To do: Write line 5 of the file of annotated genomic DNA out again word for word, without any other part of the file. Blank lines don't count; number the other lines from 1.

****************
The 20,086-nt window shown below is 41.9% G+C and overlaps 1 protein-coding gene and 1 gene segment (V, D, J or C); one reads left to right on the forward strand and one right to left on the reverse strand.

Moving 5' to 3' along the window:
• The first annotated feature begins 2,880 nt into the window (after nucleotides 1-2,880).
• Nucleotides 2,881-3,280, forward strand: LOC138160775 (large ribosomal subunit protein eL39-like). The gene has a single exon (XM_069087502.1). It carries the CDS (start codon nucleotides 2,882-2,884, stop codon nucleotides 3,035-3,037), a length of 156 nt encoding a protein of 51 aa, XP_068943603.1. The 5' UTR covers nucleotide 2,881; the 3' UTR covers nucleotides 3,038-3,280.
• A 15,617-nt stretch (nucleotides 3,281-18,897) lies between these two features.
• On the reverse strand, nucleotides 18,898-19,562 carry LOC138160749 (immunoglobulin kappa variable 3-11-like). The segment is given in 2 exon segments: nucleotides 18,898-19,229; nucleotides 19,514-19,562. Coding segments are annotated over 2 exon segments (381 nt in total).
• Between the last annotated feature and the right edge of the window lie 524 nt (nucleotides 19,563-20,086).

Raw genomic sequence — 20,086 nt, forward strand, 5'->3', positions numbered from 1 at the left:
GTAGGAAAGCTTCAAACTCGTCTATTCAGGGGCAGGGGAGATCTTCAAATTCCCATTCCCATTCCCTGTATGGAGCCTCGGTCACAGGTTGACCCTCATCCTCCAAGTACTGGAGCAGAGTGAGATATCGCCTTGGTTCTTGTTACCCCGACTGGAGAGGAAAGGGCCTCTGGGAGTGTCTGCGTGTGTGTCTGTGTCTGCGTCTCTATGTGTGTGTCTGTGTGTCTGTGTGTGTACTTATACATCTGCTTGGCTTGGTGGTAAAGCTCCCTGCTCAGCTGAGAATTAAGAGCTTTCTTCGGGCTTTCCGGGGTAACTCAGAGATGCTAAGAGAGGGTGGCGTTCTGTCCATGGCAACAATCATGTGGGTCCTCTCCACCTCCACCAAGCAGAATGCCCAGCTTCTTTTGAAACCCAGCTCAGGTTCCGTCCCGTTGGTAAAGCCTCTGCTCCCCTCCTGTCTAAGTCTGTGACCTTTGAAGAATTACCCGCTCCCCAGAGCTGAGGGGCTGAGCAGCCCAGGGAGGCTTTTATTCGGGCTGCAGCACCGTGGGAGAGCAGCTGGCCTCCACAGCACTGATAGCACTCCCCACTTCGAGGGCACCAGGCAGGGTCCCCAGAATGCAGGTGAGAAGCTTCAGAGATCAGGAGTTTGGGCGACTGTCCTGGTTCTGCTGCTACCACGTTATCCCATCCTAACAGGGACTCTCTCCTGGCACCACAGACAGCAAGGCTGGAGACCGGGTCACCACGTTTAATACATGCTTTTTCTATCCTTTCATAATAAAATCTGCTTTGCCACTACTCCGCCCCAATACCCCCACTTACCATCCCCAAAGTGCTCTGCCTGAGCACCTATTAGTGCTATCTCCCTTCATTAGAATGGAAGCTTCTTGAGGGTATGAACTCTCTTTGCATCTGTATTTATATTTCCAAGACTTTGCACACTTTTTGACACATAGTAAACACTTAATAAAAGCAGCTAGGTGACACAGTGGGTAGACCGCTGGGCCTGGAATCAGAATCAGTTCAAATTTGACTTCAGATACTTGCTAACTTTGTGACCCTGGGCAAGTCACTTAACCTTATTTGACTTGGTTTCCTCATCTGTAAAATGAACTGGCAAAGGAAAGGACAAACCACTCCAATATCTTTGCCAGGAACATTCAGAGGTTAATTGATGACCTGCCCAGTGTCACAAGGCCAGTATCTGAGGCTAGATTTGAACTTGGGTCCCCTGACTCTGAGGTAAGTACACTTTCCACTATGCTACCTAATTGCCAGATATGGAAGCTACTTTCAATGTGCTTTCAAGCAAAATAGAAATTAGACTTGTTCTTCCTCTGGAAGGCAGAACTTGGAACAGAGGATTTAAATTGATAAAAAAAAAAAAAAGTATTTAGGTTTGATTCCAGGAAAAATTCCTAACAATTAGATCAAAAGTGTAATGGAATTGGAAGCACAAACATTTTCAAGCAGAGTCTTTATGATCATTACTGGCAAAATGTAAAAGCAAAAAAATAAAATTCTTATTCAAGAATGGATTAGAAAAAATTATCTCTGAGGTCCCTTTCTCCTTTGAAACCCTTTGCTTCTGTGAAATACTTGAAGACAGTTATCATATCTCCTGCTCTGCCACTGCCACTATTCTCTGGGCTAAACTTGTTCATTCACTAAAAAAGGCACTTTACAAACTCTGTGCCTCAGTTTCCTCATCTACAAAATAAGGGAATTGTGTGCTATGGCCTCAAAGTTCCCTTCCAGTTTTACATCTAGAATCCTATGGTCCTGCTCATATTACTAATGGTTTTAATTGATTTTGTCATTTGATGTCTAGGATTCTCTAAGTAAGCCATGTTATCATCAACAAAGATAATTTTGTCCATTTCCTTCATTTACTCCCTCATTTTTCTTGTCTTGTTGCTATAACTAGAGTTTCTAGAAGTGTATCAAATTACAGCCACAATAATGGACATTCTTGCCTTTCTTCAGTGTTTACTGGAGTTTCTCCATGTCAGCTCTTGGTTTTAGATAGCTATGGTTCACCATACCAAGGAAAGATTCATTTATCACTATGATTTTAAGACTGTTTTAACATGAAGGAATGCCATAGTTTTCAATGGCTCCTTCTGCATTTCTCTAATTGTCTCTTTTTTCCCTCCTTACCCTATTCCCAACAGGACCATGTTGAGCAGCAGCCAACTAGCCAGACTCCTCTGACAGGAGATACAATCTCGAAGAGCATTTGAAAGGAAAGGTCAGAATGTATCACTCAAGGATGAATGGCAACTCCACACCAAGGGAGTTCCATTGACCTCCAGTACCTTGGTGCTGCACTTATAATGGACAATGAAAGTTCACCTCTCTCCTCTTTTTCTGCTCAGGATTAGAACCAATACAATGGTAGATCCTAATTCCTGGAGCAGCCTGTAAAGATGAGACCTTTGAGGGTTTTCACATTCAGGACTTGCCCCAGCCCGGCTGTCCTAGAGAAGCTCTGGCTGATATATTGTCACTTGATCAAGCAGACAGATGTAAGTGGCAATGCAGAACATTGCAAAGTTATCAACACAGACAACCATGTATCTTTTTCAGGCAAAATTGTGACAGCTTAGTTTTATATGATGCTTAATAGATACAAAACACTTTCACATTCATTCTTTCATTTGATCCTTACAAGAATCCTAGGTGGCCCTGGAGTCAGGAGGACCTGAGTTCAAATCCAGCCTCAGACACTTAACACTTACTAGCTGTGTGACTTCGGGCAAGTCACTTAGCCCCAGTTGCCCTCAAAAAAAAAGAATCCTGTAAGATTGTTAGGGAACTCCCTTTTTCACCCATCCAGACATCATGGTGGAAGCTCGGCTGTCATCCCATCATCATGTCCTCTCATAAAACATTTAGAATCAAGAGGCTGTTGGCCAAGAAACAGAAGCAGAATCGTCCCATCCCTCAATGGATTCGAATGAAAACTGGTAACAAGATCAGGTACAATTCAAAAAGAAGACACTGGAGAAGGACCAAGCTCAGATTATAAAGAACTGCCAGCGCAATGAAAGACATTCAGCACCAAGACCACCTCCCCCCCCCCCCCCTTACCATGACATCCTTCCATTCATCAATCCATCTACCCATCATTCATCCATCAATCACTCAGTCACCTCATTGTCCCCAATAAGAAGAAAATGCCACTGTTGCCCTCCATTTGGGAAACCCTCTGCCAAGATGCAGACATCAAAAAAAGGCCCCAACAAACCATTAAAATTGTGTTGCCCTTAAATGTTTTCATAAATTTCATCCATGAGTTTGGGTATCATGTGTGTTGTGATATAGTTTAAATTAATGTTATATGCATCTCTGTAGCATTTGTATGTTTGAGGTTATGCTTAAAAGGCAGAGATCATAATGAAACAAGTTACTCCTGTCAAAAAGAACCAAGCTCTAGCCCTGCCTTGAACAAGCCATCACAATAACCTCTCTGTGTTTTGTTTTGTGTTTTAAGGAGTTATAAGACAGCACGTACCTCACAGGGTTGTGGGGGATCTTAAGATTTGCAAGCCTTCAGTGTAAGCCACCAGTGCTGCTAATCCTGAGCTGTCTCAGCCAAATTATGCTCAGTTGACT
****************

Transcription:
• A 15,617-nt stretch (nucleotides 3,281-18,897) lies between these two features.